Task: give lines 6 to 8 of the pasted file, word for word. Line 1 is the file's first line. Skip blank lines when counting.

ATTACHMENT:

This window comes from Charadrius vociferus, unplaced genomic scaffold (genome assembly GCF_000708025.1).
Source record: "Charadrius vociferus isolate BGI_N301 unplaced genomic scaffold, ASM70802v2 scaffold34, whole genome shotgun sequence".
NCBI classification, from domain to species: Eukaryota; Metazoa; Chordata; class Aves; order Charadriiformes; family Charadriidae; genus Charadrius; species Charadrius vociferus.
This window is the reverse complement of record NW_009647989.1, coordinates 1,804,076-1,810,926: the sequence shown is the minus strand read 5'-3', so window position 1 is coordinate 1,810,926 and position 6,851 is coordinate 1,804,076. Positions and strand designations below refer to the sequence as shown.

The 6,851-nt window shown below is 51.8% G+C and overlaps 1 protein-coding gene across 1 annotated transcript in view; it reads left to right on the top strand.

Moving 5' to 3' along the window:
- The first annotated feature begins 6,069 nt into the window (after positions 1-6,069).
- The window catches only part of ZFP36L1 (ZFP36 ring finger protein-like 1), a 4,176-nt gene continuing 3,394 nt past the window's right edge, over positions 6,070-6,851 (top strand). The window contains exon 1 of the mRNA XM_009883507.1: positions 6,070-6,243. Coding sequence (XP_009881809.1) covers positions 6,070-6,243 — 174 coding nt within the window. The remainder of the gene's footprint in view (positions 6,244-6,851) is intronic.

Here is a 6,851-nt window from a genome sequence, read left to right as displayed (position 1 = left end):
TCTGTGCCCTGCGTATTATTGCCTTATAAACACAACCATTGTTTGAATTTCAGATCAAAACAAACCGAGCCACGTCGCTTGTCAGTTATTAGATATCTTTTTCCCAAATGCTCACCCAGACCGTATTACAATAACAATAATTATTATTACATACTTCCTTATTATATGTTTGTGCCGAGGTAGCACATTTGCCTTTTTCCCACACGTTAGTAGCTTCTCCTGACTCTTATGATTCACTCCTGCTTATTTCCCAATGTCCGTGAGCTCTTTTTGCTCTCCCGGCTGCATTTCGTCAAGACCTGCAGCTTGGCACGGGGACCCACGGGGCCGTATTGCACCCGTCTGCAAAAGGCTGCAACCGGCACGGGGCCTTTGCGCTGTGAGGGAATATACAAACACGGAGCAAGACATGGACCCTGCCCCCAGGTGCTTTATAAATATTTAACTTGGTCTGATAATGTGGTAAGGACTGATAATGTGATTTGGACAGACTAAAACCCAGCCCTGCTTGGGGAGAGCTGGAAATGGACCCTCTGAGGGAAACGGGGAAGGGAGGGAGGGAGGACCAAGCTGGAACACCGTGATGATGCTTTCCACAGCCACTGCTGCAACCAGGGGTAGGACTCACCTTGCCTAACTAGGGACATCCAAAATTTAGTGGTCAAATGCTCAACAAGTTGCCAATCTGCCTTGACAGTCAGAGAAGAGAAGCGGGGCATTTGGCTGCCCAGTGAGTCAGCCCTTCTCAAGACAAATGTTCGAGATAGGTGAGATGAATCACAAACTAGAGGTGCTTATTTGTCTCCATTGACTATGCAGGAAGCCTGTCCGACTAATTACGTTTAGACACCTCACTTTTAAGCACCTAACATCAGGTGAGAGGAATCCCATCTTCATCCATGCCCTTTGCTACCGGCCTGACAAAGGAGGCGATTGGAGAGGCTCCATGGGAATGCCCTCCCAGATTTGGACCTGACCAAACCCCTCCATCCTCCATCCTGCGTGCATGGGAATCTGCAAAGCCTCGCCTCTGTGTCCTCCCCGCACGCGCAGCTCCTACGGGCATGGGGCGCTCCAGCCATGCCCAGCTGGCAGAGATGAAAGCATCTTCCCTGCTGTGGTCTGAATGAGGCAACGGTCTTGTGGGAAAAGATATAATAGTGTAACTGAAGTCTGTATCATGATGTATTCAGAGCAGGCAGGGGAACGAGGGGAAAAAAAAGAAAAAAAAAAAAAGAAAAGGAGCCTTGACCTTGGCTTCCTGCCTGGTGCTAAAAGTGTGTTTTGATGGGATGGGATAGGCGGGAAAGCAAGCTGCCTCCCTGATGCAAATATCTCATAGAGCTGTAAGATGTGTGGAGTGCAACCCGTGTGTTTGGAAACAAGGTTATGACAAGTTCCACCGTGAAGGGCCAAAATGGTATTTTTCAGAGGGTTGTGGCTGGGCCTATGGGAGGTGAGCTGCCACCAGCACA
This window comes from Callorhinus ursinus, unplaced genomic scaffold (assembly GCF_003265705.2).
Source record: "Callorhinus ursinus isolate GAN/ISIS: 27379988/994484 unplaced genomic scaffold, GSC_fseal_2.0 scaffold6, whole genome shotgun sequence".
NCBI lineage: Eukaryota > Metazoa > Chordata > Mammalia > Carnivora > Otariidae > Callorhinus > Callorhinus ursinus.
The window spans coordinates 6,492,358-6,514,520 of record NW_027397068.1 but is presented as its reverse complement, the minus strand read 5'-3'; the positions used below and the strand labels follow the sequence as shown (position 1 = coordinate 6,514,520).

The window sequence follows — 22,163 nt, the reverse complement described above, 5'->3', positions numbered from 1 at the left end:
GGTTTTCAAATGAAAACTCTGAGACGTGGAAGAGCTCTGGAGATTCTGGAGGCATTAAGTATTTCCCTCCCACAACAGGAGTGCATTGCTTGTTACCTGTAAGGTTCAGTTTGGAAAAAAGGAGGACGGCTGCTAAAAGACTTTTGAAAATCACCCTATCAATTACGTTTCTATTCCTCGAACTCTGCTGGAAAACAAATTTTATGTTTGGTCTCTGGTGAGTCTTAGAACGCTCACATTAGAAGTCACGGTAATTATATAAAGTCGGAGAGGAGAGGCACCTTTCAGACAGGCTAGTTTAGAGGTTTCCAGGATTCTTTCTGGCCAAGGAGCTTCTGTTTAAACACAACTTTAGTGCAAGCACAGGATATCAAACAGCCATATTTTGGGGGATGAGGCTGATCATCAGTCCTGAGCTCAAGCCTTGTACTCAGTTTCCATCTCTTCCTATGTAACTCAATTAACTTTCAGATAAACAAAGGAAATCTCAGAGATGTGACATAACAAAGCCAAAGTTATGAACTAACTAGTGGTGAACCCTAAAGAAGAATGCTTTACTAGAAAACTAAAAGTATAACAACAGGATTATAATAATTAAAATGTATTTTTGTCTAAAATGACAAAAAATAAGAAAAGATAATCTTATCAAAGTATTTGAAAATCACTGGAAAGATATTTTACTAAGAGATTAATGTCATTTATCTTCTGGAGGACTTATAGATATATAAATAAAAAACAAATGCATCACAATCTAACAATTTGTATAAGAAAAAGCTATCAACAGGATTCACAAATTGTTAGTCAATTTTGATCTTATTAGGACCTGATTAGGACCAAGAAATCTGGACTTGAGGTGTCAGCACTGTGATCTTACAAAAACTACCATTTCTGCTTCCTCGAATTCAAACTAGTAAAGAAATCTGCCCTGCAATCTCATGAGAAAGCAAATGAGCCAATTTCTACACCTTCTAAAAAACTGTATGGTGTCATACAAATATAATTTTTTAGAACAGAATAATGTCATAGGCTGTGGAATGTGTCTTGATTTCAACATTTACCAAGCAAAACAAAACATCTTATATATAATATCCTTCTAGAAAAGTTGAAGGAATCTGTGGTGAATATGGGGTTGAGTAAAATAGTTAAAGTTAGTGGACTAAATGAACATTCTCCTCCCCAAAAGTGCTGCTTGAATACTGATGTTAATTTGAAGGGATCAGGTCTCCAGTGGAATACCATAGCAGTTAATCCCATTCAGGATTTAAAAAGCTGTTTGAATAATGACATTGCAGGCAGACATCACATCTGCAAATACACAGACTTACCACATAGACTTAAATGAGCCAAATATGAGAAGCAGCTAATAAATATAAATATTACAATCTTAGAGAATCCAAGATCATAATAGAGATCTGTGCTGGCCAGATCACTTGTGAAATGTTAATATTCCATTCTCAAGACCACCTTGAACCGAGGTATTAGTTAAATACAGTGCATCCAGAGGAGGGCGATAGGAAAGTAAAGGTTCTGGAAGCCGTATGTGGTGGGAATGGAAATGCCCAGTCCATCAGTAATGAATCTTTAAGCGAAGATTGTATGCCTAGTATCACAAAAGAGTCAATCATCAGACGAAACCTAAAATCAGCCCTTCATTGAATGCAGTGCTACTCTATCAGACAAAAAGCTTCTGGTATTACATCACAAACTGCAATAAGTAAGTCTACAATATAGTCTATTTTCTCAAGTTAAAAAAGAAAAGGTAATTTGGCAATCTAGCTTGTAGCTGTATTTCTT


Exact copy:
Moving 5' to 3' along the window:
- The first annotated feature begins 6,069 nt into the window (after positions 1-6,069).
- The window catches only part of ZFP36L1 (ZFP36 ring finger protein-like 1), a 4,176-nt gene continuing 3,394 nt past the window's right edge, over positions 6,070-6,851 (top strand). The window contains exon 1 of the mRNA XM_009883507.1: positions 6,070-6,243. Coding sequence (XP_009881809.1) covers positions 6,070-6,243 — 174 coding nt within the window. The remainder of the gene's footprint in view (positions 6,244-6,851) is intronic.